Dark spots are common skin concerns for both men and women. With the stress of COVID-19 and the the extra-hot June we are having in South Florida, melasma and other pigmentation problems can get worse.
Many dermatologists are only seeing emergency visits, but our practice and some others are treating skin pigmentation problems via telemedicine. If you cannot get an appointment with a dermatologist for your pigmentation issue, here are some tips.
Wear SPF even when indoors
Blue light from your phone and computer screen have been shown to increase skin pigmentation. For that reason, the most important product to use on your face every morning is SPF. Look for SPF with iron oxides, which are the best blockers for blue light.
I like EltaMD UV Elements SPF. Another great option with iron oxides is Dermablend facial foundation.
Skin-lightening ingredients to use in summer
Some skin-lightening ingredients can cause skin sensitivity, redness, or irritation. For this reason, your dermatologist may recommend using these other skin-lightening ingredients in the summer months:
▪ Kojic acid. Kojic acid is derived from the rice fermentation process. This natural tyrosinase inhibitor is gentler on the skin than hydroquinone, making it a good choice to use in the summer or for sensitive skin.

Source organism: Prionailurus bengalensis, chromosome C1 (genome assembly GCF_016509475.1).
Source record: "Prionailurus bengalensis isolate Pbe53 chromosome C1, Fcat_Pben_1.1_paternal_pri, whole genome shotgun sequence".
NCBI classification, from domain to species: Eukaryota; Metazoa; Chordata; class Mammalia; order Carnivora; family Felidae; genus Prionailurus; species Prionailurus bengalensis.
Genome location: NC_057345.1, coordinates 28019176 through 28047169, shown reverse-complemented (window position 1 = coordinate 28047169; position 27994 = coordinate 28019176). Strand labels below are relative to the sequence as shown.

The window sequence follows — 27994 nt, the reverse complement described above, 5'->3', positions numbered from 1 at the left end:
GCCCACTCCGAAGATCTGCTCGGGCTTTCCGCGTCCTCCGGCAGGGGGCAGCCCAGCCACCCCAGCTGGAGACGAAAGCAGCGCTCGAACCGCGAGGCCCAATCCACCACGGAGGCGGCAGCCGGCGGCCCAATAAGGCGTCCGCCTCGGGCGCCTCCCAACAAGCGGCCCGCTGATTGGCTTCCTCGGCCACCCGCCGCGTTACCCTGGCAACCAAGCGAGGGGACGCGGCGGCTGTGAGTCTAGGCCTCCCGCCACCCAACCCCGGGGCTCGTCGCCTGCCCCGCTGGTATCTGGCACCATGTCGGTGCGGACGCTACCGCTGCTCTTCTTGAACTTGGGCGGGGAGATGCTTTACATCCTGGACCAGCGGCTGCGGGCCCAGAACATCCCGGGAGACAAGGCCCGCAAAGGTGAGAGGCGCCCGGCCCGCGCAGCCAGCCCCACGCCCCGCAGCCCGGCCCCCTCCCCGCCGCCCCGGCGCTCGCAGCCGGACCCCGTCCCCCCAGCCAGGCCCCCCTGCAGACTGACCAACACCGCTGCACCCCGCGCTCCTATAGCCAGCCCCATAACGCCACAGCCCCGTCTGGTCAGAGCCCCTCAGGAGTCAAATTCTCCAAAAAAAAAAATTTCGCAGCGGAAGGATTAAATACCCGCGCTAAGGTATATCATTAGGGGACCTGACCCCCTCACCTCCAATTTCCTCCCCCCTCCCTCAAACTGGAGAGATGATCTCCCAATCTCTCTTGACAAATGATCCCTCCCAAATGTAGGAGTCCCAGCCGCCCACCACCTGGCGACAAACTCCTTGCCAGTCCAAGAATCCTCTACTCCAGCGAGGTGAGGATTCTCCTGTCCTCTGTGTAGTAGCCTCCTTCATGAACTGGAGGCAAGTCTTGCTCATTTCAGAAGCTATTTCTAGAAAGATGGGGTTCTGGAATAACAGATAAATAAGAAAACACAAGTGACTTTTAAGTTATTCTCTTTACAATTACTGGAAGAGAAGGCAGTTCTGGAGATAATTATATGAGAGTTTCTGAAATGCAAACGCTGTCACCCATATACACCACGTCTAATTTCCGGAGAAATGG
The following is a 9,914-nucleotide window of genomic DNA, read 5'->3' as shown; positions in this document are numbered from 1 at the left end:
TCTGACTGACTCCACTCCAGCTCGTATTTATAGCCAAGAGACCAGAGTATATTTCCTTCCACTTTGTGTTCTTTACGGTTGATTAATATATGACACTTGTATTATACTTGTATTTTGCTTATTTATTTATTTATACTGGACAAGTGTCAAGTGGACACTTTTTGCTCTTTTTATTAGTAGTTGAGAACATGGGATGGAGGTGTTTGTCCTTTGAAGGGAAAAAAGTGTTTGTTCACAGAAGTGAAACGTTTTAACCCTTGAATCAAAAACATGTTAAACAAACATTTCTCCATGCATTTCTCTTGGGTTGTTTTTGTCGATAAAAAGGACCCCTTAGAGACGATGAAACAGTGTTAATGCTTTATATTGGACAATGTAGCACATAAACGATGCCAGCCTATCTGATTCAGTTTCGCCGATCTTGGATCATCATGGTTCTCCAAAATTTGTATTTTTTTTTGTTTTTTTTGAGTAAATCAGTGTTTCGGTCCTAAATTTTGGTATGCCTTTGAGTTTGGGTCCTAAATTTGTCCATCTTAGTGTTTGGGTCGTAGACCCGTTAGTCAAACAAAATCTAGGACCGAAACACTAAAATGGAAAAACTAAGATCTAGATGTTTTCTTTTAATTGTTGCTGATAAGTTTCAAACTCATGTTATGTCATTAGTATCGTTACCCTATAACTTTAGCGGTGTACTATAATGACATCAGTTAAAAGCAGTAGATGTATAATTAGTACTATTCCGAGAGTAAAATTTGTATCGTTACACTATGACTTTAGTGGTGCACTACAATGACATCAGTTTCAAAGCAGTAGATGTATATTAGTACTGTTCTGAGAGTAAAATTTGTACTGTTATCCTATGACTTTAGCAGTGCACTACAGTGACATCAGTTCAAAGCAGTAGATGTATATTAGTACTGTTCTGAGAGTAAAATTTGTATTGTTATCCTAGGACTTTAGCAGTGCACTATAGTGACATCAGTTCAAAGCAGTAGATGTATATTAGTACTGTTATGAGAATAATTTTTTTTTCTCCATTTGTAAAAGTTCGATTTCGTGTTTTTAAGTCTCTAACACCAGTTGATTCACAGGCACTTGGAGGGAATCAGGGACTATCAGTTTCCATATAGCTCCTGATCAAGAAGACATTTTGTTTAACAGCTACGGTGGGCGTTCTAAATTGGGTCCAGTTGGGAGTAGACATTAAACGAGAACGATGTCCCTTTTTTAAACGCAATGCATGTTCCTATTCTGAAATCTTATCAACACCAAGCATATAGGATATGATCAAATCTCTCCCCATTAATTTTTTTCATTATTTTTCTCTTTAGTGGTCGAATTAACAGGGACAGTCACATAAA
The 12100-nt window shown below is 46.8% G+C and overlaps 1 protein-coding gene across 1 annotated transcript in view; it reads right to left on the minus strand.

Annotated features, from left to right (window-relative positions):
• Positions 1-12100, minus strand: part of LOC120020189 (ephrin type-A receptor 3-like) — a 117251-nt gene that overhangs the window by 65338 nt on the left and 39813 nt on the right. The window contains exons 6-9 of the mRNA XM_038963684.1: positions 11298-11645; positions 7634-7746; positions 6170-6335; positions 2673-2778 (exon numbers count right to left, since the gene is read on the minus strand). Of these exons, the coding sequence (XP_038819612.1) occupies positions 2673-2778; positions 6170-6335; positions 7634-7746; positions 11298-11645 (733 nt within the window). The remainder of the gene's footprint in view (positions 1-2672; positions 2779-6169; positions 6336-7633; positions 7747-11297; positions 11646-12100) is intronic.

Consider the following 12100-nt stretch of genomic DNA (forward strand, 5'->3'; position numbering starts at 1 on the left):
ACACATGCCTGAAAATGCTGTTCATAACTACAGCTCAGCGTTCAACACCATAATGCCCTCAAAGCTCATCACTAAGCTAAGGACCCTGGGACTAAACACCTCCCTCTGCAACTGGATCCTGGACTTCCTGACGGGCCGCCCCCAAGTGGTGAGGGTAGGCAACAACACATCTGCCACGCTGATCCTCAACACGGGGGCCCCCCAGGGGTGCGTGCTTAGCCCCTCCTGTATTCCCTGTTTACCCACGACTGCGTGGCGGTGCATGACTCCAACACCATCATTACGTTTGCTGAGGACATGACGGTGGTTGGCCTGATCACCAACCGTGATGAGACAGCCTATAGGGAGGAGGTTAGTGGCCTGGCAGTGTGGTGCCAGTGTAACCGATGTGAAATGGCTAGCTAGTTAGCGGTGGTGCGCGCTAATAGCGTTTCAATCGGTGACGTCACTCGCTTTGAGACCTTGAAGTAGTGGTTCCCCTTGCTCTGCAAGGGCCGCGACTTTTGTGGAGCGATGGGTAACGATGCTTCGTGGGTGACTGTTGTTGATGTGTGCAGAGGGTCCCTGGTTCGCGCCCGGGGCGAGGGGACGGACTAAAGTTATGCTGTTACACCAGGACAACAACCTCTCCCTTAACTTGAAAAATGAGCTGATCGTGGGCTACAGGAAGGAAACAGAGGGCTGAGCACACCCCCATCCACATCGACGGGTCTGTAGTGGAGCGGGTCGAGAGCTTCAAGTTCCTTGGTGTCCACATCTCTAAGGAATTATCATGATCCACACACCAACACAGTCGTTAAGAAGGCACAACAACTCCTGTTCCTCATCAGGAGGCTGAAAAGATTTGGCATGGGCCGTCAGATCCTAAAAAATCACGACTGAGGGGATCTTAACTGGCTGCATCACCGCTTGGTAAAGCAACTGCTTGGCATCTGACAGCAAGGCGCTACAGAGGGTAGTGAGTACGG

▪ Vitamin C. Vitamin C also works by blocking tyrosinase from producing more pigment in the skin, and is a powerful antioxidant. In some cases, vitamin C may work best when paired with retinol.
▪ Arbutin. This derivative of Kojic acid is another ingredient often found in skin brightening products
▪ Tranexamic acid. This oral form of this is frequently used to decrease skin pigmentation It is now found topically in SkinMedica Lytera 2.0 and Skinceuticals Discoloration Defense.
When prescribing a skin-lightening treatment product with hydroquinone, I tell patients to take a one-month break from using them every three to four months to help prevent side effects.
What makes your skin more sun-sensitive?
These things can make you more sun-sensitive and more likely to pigment, so use caution when on the beach or by the pool:
▪ Antibiotics. Some common antibiotics such as doxycycline and tetracycline can make your skin more sensitive to the sun’s UV rays. If you are taking prescribed antibiotics, it is best to avoid the sun and seek shade. If you have to be outside in the sun, be sure to use and reapply sunscreen with SPF 30 or higher.
▪ Limes in drinks. Cocktails that come with limes in or on them can cause a condition called phytophotodermatitis, in which your skin becomes brown where you’ve come into contact with the lime.
▪ Certain skin-lightening ingredients. Some pigmentation treatment ingredients may make your skin more sensitive to the sun. In rare cases, skin-lightening ingredients can discolor your skin or nails. If this happens, quit using that product and talk with your dermatologist about an alternative.
How to prevent spots on the skin
The best way to prevent dark spots is to stay out of the sun! Wear sun-protective clothing and seek shade whenever possible. Use SPF daily, remembering to reapply it every hour when outside or after swimming.
Reducing stress and exposure to heat will also help. If you are taking estrogen, talk to your doctor about other options.
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